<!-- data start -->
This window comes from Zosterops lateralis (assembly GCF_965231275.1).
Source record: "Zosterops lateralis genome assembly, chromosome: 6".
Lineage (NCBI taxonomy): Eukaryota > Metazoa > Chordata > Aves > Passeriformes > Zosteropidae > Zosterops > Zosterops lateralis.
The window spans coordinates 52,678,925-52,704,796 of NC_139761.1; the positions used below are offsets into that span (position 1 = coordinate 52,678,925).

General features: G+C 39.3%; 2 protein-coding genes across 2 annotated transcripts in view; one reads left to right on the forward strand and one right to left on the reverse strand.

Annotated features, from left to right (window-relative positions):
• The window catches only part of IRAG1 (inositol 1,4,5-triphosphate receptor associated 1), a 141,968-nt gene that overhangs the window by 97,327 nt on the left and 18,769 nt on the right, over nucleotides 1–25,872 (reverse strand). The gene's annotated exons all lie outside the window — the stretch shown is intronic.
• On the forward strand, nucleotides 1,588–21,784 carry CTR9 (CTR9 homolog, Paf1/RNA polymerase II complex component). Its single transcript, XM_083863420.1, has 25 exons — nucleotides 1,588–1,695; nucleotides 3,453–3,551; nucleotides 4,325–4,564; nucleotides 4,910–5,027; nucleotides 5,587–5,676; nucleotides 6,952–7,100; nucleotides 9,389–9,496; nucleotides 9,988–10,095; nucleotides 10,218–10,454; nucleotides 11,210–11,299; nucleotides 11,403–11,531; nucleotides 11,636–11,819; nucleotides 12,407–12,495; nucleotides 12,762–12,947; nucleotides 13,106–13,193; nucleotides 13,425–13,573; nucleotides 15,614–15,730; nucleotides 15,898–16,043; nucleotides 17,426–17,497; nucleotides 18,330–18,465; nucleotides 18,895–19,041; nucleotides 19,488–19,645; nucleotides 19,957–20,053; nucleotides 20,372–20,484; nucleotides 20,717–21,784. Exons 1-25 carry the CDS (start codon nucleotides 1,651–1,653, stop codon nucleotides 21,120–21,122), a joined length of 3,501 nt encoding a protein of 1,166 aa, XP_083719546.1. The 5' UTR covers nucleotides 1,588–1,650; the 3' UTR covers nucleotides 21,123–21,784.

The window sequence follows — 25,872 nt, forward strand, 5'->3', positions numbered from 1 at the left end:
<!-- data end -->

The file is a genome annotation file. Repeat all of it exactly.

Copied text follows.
This window comes from Zosterops lateralis (assembly GCF_965231275.1).
Source record: "Zosterops lateralis genome assembly, chromosome: 6".
Lineage (NCBI taxonomy): Eukaryota > Metazoa > Chordata > Aves > Passeriformes > Zosteropidae > Zosterops > Zosterops lateralis.
The window spans coordinates 52,678,925-52,704,796 of NC_139761.1; the positions used below are offsets into that span (position 1 = coordinate 52,678,925).

General features: G+C 39.3%; 2 protein-coding genes across 2 annotated transcripts in view; one reads left to right on the forward strand and one right to left on the reverse strand.

Annotated features, from left to right (window-relative positions):
• The window catches only part of IRAG1 (inositol 1,4,5-triphosphate receptor associated 1), a 141,968-nt gene that overhangs the window by 97,327 nt on the left and 18,769 nt on the right, over nucleotides 1–25,872 (reverse strand). The gene's annotated exons all lie outside the window — the stretch shown is intronic.
• On the forward strand, nucleotides 1,588–21,784 carry CTR9 (CTR9 homolog, Paf1/RNA polymerase II complex component). Its single transcript, XM_083863420.1, has 25 exons — nucleotides 1,588–1,695; nucleotides 3,453–3,551; nucleotides 4,325–4,564; nucleotides 4,910–5,027; nucleotides 5,587–5,676; nucleotides 6,952–7,100; nucleotides 9,389–9,496; nucleotides 9,988–10,095; nucleotides 10,218–10,454; nucleotides 11,210–11,299; nucleotides 11,403–11,531; nucleotides 11,636–11,819; nucleotides 12,407–12,495; nucleotides 12,762–12,947; nucleotides 13,106–13,193; nucleotides 13,425–13,573; nucleotides 15,614–15,730; nucleotides 15,898–16,043; nucleotides 17,426–17,497; nucleotides 18,330–18,465; nucleotides 18,895–19,041; nucleotides 19,488–19,645; nucleotides 19,957–20,053; nucleotides 20,372–20,484; nucleotides 20,717–21,784. Exons 1-25 carry the CDS (start codon nucleotides 1,651–1,653, stop codon nucleotides 21,120–21,122), a joined length of 3,501 nt encoding a protein of 1,166 aa, XP_083719546.1. The 5' UTR covers nucleotides 1,588–1,650; the 3' UTR covers nucleotides 21,123–21,784.

The window sequence follows — 25,872 nt, forward strand, 5'->3', positions numbered from 1 at the left end: